Industry codes of conduct can provide additional and stronger protections for consumers. Industry codes are not laws of parliament, but are agreements entered into by members of an industry about the standards and practices they A document that sets out what a person wants to happen to their money and other property after they die. uphold. Industry codes range from unenforceable Done by your own free will. See also community treatment order (CTO). codes to compulsory codes that bind industry members. However, external dispute resolution schemes may see industry codes as good industry practice relevant to decision-making.
Banking Code of Practice
The Banking Guidelines setting out proper practice in an industry or occupation. For example, the franchising code of practice sets out rules for businesses operating under a franchise. Codes can be voluntary or statutory (required by legislation). (‘Banking Code’) is a voluntary code that sets out standards of good banking practice when banks deal with consumers who are, or may become, their individual and small business customers or guarantors. Nearly all retail banks subscribe to the Banking Code. The Banking Code is on the Australian Banking Association’s website (www.ausbanking.org.au). There is now legal authority that the Banking Code forms part of the bank’s An agreement that the law will enforce. with the customer. Therefore, a breach of the Banking Code amounts to a breach of contract Failing to do what was agreed in a contract.. Under the Banking Code, subscribing banks will:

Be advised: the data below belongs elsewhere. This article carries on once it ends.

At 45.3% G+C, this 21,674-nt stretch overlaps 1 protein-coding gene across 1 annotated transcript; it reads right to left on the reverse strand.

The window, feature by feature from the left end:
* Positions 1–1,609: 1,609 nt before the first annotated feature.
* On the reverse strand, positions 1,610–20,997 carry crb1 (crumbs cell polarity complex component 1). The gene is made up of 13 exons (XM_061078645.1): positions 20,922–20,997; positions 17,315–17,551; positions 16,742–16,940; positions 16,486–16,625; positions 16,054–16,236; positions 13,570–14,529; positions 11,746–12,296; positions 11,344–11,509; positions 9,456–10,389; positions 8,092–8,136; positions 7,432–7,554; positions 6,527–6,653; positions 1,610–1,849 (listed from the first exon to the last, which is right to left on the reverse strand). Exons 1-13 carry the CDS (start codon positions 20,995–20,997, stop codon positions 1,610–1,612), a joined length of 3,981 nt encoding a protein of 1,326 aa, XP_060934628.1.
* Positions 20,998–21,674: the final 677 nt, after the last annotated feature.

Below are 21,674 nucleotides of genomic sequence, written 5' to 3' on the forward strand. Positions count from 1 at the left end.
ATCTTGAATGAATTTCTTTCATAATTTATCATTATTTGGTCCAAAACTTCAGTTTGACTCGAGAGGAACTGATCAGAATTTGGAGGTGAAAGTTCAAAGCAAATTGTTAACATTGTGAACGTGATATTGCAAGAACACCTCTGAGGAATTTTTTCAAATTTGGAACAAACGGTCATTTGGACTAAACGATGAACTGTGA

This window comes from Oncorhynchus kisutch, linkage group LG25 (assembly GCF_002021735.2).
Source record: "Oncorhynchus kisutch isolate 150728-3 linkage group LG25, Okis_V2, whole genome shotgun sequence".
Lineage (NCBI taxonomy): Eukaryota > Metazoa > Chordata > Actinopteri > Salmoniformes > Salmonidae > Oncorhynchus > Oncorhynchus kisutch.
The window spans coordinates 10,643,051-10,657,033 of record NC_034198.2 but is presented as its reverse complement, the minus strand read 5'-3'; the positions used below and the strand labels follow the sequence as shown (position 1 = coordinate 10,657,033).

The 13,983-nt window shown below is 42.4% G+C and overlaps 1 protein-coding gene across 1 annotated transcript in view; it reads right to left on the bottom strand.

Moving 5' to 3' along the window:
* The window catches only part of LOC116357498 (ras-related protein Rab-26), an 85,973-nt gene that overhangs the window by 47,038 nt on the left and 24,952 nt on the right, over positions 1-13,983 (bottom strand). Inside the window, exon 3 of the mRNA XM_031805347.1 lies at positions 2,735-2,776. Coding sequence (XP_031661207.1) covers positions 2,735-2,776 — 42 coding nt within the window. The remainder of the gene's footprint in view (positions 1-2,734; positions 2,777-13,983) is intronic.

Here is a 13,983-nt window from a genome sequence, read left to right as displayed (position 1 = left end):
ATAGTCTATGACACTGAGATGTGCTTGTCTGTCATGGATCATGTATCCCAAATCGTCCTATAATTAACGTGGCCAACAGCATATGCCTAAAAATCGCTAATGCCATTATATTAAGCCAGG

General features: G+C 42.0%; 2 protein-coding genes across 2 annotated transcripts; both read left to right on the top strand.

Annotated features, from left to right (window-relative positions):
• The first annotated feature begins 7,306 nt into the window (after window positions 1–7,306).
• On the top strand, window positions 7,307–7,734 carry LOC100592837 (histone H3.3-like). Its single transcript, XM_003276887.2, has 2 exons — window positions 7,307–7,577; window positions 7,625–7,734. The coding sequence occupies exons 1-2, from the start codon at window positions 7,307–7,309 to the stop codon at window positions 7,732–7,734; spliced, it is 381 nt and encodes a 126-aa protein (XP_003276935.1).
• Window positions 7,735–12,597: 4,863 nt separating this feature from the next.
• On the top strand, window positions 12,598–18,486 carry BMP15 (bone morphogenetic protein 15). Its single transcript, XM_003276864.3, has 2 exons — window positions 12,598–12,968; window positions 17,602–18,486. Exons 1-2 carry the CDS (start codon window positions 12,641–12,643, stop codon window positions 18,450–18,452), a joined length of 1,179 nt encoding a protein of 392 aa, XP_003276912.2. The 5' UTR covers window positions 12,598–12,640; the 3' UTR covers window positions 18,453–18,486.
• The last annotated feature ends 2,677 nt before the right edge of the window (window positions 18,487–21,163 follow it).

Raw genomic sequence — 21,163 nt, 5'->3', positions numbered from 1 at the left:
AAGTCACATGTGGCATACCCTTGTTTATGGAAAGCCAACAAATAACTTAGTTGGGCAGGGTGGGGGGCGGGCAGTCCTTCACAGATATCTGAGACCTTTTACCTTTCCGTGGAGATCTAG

- supply the terms and conditions of any banking services it offers to any person on request (cl 146);
- promptly process instructions to cancel a direct debit authority and complaints about an unauthorised direct debit (without directing or suggesting that the matter should be raised first with the debit user) (cls 135, 136);
- where a customer disputes a A debt that does not have to be paid until some future time. Being allowed to pay later, in the future, for something you are getting now. card transaction, claim a chargeback and not accept a refusal from the relevant bank unless it is made in accordance with the Chargeback Rules (cl 130);
- before offering, giving or increasing an existing credit facility, exercise the care and skill of a diligent and prudent banker in selecting and applying its credit assessment methods and in forming its opinion about the customer’s ability to repay (cl 49);
- try to help a customer overcome their financial difficulties with any credit facility held with the bank, including by developing a repayment plan, communicating with the customer’s financial counsellor, informing the customer about the hardship variation provisions in the NCC (if applicable) and confirming the main details of any hardship assistance it provides in writing (cls 167–178);
- not accept a person as a co-debtor under a credit facility unless the bank takes reasonable steps to ensure the borrower understands the risk of being a co-debtor, considers why the borrower wants to be a co-debtor and is satisfied there is no financial abuse (cl 54);